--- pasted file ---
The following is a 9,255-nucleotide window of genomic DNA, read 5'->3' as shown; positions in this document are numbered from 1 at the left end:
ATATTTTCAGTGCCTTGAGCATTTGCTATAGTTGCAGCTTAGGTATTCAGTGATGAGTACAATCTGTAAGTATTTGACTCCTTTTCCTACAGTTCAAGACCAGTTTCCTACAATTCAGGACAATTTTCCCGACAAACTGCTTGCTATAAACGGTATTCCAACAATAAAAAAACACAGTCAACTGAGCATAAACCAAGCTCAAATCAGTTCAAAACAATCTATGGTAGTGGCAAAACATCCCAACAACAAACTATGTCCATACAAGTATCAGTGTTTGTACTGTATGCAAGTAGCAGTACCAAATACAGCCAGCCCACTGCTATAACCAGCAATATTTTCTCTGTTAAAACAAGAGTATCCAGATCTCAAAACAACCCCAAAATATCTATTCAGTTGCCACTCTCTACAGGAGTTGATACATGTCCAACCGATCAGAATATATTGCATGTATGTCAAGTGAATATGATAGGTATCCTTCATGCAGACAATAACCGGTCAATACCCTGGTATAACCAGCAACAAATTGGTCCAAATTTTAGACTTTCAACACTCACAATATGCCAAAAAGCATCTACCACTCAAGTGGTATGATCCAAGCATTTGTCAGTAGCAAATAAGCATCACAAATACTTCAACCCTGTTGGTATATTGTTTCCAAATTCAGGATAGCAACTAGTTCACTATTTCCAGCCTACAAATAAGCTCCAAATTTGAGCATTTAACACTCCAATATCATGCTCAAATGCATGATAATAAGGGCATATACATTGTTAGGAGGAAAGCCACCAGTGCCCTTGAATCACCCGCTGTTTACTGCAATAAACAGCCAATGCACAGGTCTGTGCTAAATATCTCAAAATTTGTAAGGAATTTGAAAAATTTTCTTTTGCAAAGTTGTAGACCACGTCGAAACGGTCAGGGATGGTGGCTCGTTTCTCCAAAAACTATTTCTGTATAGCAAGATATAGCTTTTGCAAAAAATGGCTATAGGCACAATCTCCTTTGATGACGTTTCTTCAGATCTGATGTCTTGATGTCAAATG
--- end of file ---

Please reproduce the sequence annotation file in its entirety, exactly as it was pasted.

The following is a 9,255-nucleotide window of genomic DNA, read 5'->3' as shown; positions in this document are numbered from 1 at the left end:
ATATTTTCAGTGCCTTGAGCATTTGCTATAGTTGCAGCTTAGGTATTCAGTGATGAGTACAATCTGTAAGTATTTGACTCCTTTTCCTACAGTTCAAGACCAGTTTCCTACAATTCAGGACAATTTTCCCGACAAACTGCTTGCTATAAACGGTATTCCAACAATAAAAAAACACAGTCAACTGAGCATAAACCAAGCTCAAATCAGTTCAAAACAATCTATGGTAGTGGCAAAACATCCCAACAACAAACTATGTCCATACAAGTATCAGTGTTTGTACTGTATGCAAGTAGCAGTACCAAATACAGCCAGCCCACTGCTATAACCAGCAATATTTTCTCTGTTAAAACAAGAGTATCCAGATCTCAAAACAACCCCAAAATATCTATTCAGTTGCCACTCTCTACAGGAGTTGATACATGTCCAACCGATCAGAATATATTGCATGTATGTCAAGTGAATATGATAGGTATCCTTCATGCAGACAATAACCGGTCAATACCCTGGTATAACCAGCAACAAATTGGTCCAAATTTTAGACTTTCAACACTCACAATATGCCAAAAAGCATCTACCACTCAAGTGGTATGATCCAAGCATTTGTCAGTAGCAAATAAGCATCACAAATACTTCAACCCTGTTGGTATATTGTTTCCAAATTCAGGATAGCAACTAGTTCACTATTTCCAGCCTACAAATAAGCTCCAAATTTGAGCATTTAACACTCCAATATCATGCTCAAATGCATGATAATAAGGGCATATACATTGTTAGGAGGAAAGCCACCAGTGCCCTTGAATCACCCGCTGTTTACTGCAATAAACAGCCAATGCACAGGTCTGTGCTAAATATCTCAAAATTTGTAAGGAATTTGAAAAATTTTCTTTTGCAAAGTTGTAGACCACGTCGAAACGGTCAGGGATGGTGGCTCGTTTCTCCAAAAACTATTTCTGTATAGCAAGATATAGCTTTTGCAAAAAATGGCTATAGGCACAATCTCCTTTGATGACGTTTCTTCAGATCTGATGTCTTGATGTCAAATG